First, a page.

Nobody likes self-service checkouts. That’s why it’s everywhere

If you’ve come across these annoying checkout warnings, you’re not alone.

“We live in 2022. One would expect self-service checkouts to be spotless. We are not there at all,” said Sylvain Charlebois, director from the Dalhousie University Nova Scotia Agri-Food Analytics Lab, which has researched self-service.

Shoppers are not the only ones who are not satisfied with the self-service checkout. Stores also have problems with this.

Machines are expensive to install, often break down, and can result in customers buying fewer items. Stores also carry more casualties and more shoplifting at self-service checkouts than traditional checkouts with human cashiers.

Despite the headaches, self-checkouts are growing.

According to the latest data from the food industry association FMI, in 2020, 29% of transactions at grocery retailers went through self-service checkouts, compared with 23% a year earlier.

This begs the question: why is this often problematic, unloved technology taking over retail?

Make customers work

introduction of self-checkouts in 1986 was part of a long history of stores outsourcing work from paid employees to unpaid customers, a practice that dates back to Piggly Wiggly — the first self-service supermarket — in the early 1900s.

Instead of clerks behind the counter picking up groceries for customers, Piggly Wiggly allowed customers to roam the aisles, grab items off the shelves, and pay at the checkout. In exchange for doing more work, the model promised lower prices.

Customers at Piggly Wiggly, the first self-service supermarket, 1918

However, self-service checkouts were designed primarily to reduce labor costs in stores. The system reduced checkout costs by as much as 66%, according to a 1988 article in the Miami Herald.

The first modern self-checkout system, patented by the Florida company CheckRobot and installed in several Kroger stores, would be almost unrecognizable to shoppers today.

Shoppers scanned their items and placed them on a conveyor belt. The employee at the other end of the belt was packing groceries. Then the customers took them to the central cash desk for payment.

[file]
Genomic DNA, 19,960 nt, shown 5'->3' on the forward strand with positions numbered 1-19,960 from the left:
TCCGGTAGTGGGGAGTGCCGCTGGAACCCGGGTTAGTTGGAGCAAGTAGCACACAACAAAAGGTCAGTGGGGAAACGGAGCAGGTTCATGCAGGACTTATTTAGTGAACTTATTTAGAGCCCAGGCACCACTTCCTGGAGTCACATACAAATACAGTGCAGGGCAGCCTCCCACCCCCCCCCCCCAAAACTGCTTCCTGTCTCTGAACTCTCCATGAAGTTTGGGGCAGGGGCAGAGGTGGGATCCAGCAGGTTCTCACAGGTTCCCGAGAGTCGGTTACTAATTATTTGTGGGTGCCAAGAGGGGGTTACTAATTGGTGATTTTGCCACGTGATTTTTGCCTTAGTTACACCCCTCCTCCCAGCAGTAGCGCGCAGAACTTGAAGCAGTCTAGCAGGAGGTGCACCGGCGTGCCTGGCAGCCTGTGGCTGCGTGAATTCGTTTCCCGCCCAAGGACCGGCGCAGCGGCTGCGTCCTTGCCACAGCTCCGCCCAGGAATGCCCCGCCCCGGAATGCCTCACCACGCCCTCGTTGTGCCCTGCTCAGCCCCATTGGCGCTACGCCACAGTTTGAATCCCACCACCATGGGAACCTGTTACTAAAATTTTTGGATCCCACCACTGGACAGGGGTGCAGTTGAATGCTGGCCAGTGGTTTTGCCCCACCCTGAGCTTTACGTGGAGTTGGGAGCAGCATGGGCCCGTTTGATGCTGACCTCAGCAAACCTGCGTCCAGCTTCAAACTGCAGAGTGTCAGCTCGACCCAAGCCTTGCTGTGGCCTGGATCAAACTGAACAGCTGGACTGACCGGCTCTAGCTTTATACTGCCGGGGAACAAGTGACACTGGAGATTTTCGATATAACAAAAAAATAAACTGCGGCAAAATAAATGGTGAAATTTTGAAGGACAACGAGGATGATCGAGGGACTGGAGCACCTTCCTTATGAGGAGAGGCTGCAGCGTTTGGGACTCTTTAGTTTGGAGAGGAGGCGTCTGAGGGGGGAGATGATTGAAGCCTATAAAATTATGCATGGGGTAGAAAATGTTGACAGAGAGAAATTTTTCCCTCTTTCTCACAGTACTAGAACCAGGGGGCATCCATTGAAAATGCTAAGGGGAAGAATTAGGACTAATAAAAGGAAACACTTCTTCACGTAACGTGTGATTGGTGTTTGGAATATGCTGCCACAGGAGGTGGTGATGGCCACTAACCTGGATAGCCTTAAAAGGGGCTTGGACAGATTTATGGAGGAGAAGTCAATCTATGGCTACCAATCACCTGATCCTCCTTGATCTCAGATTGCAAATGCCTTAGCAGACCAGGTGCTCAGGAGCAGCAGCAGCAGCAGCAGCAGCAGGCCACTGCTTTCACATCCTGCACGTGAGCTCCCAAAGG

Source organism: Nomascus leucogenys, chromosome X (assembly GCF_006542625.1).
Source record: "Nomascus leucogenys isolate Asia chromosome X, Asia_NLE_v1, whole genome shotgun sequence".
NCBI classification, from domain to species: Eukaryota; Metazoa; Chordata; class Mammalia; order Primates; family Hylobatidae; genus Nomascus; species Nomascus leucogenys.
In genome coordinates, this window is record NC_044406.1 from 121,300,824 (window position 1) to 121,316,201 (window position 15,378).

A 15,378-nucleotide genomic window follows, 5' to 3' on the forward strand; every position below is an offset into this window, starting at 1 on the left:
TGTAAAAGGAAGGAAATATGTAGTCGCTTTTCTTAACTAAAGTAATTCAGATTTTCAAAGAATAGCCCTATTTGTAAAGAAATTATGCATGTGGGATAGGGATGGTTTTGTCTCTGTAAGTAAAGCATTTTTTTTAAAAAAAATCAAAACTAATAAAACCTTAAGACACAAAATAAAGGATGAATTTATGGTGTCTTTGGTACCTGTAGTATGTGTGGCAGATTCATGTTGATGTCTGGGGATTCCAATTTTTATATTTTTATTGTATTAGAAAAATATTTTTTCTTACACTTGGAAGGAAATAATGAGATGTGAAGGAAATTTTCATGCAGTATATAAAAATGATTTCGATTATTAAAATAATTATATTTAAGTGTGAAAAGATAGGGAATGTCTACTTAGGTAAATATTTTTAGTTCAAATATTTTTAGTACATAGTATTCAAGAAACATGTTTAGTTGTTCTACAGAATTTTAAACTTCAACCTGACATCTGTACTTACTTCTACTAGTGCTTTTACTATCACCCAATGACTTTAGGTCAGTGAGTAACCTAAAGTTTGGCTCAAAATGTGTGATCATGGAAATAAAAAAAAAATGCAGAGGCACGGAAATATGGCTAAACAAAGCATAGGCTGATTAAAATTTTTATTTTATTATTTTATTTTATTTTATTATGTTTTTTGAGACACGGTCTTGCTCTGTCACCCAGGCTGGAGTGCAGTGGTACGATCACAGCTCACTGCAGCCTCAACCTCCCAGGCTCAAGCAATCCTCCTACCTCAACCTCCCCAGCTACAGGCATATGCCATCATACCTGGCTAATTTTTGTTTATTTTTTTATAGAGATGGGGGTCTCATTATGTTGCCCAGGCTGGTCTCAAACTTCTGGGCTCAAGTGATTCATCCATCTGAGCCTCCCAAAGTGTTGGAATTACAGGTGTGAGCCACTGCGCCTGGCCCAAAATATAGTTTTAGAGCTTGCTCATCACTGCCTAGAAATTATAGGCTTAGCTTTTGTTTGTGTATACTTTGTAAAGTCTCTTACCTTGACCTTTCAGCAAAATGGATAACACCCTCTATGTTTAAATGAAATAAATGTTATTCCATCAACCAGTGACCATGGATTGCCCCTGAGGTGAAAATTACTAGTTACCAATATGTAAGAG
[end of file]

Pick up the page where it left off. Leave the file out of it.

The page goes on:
The technology has been hailed as a “revolution in the supermarket”. Shoppers are “turning into their own grocery sellers as automated checkouts cut long cart lines and reduce staffing costs at markets,” according to a Los Angeles Times article. Review 1987.

But self-service hasn’t revolutionized the grocery store. Many clients refused to do more work in exchange for benefits that were not well understood.

It took a decade for walmart (TDC) to test self-service. It wasn’t until the early 2000s that the trend became more widespread in supermarkets, which were looking to cut costs during the 2001 recession and faced stiff competition from new supermarkets and warehouse clubs.
Walmart first tested self-service checkouts in the late 1990s.

“The rationale was based on the economy, not the client,” Charlebois said. “From the beginning, customers hated them.”

A 2003 Nielsen poll found that 52% of shoppers found self-checkouts “ok”, while 16% thought they were “disappointing”. 32% of buyers called them “excellent”.

The mixed reaction has led some grocery chains, including Costco (PRICE)Albertsons and others to remove the self-service checkouts they installed in the mid-2000s.
“Self-checkout lines are becoming clogged as shoppers have to wait for store employees to help resolve barcode, coupon, payment issues and other issues that invariably occur with many transactions,” Big Y grocery chain said in a statement. said in 2011 when he withdrew his cars.

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The shift to self-service checkouts also had unintended consequences for stores.